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Reclaiming our home away from home: the Bali bombings

The scene after two popular bars at Kuta Beach in Bali were bombed by Islamic militants in 2002. AAP/Dean Lewins

Ten years ago, the Bali bombings unleashed a torrent of grief. Alongside the dreadful toll of dead and injured, Australians mourned the loss of Bali as a holiday idyll. Journalists turned to the image of “Paradise Lost” to express this loss. Politicians spoke of the bombings as the moment when Australia lost its innocence.

The strong emotions spoke to the attachment Australians had to Bali. By the 1990s, Bali had become our favourite holiday destination. According to the Australian Bureau of Statistics, almost 350,000 travelled to Indonesia in 1998 – more than the number heading to the traditional “kinship” destinations of Britain and the United States. The Australian presence was most palpable in Kuta. Hotels and restaurants offered Vegemite with their toast, and bars with names like the “Bali-Aussie” or “Koala Blu” broadcast footy games live. The Balinese kids who hung out at Kuta Beach spoke English with an Australian accent, and even peddlers selling cheap t-shirts on the streets called you ‘mate’.

Australians felt more comfortable in Bali than they had ever felt in Asia before. The history of Australian-Asian relations is marked with anxiety. Many Australians felt uneasy about their nation’s place as a European outpost, and much of our history is marked by fears regarding our proximity to Asia. But, in some small way, Bali began to change that.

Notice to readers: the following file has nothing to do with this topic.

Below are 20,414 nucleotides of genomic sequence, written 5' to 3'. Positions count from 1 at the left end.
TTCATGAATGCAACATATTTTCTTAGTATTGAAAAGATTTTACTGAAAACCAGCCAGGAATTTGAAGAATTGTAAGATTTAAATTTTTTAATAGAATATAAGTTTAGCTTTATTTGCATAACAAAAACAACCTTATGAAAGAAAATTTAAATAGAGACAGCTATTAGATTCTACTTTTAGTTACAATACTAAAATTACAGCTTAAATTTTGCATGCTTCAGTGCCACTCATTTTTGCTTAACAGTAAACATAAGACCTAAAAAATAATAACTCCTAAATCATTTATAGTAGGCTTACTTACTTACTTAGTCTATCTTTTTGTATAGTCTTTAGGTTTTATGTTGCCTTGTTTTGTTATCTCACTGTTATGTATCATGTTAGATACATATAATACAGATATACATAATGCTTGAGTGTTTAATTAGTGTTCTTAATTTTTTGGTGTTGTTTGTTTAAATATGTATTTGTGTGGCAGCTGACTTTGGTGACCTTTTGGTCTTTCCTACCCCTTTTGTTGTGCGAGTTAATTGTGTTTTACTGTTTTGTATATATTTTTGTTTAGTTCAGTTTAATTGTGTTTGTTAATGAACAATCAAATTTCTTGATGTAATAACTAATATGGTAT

By the 1990s, Australian tourists were referring to Bali as “a home away from home”. Some even began to wonder if Bali wasn’t on its way to becoming an unofficial state of Australia. At the precipice of the Asian Century, we are starting to hear that the tyranny of distance from Europe has been replaced by the advantage of proximity to Asia. This advantage was first understood by the millions of Australians who lay back on their deckchairs, Bintang in hand, only a few short hours after leaving an overcast Sydney, Melbourne or Perth behind.

This sense of connection amplified the shock of the Bali bombings. Media coverage casually presented Bali as an extension of Australia in reports of terrorism at “home”, on “our doorstep” or at “our backdoor”. The emotion coloured the political response to the bombings. The belief that the Bali bombings had struck “home” was used to bolster support for Australia’s involvement in the War on Terror. Politicians from both major parties claimed that the bombings revealed that Australia did not have the option of remaining neutral.

The attacks also changed the way many Australians thought about Bali, and Asia more generally. The carefree atmosphere vanished after the first bombs exploded in the Bounty and the Sari Club. It was further shattered in 2005, when a second round of bombings targeted the quiet, family-friendly seafood restaurants that line Jimbaran Bay. Anxiety again began to characterise Australian perceptions of their region, which was now referred to as the “arc of instability”. Rather than evoking memories of innocent holidays, braided hair and cheap shopping, Bali – along with Indonesia and much of Southeast Asia – began to attract strongly-worded travel advisories warning Australians to stay away.